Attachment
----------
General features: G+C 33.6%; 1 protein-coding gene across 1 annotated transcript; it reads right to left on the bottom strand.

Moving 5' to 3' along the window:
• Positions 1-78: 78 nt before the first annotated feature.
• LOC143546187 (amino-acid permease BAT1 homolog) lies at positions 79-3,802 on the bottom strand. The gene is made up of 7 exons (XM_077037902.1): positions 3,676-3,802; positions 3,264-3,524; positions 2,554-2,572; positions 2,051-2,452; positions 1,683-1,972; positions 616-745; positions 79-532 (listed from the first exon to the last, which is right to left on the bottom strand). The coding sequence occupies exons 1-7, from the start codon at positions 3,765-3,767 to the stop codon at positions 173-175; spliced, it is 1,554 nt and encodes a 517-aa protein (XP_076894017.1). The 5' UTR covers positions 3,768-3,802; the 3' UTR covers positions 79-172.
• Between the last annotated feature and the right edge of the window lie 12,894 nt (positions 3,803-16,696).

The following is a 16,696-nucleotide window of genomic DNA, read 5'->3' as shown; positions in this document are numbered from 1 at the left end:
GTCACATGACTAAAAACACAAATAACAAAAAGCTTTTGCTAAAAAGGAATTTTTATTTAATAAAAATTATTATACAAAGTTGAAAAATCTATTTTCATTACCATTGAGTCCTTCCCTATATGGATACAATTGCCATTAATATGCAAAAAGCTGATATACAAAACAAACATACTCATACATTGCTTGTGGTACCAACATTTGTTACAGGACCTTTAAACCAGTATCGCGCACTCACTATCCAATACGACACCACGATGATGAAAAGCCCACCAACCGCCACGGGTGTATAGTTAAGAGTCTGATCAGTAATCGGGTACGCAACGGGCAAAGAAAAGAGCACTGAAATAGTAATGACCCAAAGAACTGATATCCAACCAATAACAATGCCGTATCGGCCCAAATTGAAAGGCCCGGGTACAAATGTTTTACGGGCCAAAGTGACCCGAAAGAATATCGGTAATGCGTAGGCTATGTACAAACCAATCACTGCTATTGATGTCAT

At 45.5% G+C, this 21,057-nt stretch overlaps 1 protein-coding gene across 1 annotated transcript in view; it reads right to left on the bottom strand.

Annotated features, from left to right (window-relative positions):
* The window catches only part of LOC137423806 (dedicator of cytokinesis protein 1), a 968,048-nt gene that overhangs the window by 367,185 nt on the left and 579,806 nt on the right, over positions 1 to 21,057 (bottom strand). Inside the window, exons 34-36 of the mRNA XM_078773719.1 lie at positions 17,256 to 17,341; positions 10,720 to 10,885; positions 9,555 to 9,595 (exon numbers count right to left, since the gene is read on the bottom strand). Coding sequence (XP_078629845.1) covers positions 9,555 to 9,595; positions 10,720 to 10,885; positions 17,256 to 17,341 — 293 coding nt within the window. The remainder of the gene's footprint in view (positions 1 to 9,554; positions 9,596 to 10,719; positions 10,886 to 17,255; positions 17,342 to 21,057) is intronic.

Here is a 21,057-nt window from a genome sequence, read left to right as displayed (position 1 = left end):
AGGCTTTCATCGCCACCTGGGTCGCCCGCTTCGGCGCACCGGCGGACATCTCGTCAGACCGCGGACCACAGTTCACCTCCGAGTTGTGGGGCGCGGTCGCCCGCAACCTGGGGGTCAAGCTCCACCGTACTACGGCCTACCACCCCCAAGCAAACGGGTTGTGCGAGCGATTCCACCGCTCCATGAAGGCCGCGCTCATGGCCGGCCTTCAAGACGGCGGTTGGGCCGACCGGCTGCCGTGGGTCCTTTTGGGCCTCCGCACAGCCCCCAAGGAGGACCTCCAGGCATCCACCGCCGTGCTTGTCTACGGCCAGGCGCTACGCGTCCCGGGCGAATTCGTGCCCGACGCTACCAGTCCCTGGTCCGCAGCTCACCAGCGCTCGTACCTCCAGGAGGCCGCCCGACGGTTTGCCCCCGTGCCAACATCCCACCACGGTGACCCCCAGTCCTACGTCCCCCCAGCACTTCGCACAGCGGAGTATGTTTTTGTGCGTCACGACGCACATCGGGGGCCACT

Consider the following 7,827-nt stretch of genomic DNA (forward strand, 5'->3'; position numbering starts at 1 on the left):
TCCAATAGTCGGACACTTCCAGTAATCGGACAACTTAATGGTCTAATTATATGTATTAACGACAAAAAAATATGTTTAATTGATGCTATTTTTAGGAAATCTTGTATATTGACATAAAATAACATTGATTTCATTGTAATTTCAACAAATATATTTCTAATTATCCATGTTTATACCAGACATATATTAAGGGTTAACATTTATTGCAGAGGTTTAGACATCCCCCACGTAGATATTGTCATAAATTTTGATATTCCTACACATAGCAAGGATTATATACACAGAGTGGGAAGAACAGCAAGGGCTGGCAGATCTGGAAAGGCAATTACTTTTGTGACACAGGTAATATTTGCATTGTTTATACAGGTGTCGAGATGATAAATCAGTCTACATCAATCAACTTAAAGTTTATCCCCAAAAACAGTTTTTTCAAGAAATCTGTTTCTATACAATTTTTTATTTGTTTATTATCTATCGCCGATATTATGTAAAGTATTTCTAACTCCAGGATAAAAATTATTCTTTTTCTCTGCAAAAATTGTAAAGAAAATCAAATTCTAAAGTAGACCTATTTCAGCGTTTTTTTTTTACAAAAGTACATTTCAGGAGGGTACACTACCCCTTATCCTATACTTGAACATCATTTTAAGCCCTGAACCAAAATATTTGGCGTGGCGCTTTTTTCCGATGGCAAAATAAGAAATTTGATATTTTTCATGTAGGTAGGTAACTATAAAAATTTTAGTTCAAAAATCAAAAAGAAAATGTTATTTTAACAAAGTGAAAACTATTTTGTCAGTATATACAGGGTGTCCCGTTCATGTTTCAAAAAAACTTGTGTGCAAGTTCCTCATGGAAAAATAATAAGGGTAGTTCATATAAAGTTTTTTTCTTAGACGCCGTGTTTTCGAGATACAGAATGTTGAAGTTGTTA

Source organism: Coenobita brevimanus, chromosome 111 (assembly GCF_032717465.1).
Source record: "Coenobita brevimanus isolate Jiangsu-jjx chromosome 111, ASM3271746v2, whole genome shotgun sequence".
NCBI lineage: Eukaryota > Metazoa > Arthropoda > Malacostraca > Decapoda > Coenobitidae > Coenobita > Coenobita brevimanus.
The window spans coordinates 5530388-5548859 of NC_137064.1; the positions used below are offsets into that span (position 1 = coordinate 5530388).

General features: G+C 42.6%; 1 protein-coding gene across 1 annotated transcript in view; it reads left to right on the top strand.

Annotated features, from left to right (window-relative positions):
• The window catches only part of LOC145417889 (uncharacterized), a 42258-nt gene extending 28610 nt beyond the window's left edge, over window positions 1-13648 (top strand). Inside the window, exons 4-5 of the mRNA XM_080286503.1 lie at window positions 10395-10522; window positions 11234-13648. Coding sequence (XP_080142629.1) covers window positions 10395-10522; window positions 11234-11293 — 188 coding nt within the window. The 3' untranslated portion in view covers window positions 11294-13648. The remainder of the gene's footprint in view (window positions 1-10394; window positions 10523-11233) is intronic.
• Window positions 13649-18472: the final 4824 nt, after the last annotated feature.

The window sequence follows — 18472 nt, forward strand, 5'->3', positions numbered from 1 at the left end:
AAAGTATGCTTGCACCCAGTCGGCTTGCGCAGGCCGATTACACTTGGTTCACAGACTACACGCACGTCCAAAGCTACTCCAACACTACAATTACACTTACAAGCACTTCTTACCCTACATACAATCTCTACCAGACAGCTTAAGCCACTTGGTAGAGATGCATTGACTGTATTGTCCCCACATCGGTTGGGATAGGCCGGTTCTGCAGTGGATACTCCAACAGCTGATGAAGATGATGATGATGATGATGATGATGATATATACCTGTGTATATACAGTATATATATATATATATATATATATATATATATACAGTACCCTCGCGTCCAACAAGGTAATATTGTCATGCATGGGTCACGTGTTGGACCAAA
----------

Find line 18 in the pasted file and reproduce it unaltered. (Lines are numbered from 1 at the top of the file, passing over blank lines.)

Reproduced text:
The window spans coordinates 5530388-5548859 of NC_137064.1; the positions used below are offsets into that span (position 1 = coordinate 5530388).